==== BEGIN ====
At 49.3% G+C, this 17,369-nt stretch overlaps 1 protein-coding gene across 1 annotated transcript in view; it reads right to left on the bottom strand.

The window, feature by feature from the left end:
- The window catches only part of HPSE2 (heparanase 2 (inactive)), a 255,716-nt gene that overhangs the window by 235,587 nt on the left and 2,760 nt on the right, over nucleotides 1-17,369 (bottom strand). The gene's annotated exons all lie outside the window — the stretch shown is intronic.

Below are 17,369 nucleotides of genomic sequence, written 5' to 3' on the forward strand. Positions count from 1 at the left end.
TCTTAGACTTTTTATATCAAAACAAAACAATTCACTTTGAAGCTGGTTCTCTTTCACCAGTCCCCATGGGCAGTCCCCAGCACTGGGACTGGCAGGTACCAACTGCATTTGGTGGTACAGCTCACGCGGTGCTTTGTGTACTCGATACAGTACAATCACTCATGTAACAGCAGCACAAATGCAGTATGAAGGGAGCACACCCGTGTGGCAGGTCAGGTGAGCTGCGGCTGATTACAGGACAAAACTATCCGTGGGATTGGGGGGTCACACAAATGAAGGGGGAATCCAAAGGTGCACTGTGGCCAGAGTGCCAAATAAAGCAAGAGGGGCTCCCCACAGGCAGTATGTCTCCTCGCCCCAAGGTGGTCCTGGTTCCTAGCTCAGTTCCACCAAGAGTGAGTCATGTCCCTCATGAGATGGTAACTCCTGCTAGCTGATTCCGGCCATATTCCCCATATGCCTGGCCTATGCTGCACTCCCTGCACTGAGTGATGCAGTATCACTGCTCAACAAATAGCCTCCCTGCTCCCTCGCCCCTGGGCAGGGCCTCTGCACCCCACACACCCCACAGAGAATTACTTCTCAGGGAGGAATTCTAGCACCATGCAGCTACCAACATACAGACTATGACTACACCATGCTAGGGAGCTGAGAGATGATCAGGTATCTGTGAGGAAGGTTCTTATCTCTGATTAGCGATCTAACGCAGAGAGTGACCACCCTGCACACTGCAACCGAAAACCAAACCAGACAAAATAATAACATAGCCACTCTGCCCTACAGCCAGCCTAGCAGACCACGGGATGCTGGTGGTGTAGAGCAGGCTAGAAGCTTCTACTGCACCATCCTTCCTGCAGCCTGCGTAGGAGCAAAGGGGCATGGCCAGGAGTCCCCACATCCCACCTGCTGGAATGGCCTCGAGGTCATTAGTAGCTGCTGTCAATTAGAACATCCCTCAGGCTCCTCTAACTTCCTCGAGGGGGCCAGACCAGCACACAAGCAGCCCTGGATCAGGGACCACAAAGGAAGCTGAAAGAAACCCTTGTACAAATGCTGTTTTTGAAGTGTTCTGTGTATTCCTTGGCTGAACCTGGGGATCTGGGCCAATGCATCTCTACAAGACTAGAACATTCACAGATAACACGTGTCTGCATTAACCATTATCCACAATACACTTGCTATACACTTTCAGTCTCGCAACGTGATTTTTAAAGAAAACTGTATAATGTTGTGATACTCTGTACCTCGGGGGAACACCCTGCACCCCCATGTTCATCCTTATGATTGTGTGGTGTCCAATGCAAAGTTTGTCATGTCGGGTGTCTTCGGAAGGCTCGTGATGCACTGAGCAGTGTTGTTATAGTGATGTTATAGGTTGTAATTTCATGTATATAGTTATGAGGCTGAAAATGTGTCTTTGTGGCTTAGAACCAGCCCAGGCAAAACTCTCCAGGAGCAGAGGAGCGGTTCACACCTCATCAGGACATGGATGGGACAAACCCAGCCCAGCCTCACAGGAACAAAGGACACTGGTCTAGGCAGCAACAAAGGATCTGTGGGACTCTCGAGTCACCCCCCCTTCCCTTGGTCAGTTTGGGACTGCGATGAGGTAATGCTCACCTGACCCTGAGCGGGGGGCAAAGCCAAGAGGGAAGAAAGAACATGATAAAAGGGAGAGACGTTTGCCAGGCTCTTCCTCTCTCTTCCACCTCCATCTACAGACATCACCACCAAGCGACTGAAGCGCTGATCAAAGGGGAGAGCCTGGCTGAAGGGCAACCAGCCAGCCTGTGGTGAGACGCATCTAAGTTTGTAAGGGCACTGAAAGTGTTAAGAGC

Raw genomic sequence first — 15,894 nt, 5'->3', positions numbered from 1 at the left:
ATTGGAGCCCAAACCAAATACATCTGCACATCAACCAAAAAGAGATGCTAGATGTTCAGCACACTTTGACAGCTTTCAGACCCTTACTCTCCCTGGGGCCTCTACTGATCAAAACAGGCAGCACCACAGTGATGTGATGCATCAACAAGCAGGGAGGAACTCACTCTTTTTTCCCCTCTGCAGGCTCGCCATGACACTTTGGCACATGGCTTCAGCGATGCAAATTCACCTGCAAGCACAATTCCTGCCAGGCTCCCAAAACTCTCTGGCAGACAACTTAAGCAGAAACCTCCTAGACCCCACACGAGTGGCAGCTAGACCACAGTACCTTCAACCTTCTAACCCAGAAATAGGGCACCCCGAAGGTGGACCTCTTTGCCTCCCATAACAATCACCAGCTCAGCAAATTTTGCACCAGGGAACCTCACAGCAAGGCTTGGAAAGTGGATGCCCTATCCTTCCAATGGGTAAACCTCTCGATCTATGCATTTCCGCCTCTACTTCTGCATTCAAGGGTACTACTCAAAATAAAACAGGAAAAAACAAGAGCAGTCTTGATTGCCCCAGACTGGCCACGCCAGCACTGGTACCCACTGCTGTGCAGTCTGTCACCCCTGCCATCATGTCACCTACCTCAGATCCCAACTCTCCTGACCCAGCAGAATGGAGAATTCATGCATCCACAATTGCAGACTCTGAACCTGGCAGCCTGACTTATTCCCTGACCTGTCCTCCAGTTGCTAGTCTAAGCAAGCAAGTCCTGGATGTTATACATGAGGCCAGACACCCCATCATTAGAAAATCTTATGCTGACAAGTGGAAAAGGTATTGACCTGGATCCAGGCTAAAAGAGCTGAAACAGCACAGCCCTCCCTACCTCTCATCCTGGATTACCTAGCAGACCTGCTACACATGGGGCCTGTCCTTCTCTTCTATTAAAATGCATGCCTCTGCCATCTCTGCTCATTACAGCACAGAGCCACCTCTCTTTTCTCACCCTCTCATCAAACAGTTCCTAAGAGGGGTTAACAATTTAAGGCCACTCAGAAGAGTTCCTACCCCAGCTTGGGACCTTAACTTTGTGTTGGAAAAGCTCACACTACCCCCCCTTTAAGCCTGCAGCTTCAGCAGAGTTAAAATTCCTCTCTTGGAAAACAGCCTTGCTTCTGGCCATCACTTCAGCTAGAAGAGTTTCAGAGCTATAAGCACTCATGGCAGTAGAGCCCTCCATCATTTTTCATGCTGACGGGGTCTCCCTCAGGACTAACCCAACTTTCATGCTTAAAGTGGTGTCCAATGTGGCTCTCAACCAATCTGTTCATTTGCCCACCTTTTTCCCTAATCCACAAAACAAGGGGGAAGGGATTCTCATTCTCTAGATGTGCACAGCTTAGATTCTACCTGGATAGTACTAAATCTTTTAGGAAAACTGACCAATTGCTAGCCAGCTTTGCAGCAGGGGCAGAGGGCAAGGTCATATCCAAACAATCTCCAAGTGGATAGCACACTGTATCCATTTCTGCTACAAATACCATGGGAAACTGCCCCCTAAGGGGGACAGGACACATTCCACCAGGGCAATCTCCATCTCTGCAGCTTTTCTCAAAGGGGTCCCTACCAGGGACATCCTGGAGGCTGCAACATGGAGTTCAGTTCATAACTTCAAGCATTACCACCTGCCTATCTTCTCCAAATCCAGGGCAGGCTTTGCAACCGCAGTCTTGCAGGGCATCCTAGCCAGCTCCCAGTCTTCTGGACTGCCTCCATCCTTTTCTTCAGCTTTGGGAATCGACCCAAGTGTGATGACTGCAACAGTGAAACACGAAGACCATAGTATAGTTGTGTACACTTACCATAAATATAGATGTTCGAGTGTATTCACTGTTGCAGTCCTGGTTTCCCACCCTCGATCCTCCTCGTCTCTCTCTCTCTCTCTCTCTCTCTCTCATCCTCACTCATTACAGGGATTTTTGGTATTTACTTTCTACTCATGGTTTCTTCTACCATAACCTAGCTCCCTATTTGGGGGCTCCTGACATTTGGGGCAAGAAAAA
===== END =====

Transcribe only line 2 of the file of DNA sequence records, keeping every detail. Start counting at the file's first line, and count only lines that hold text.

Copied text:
The window, feature by feature from the left end: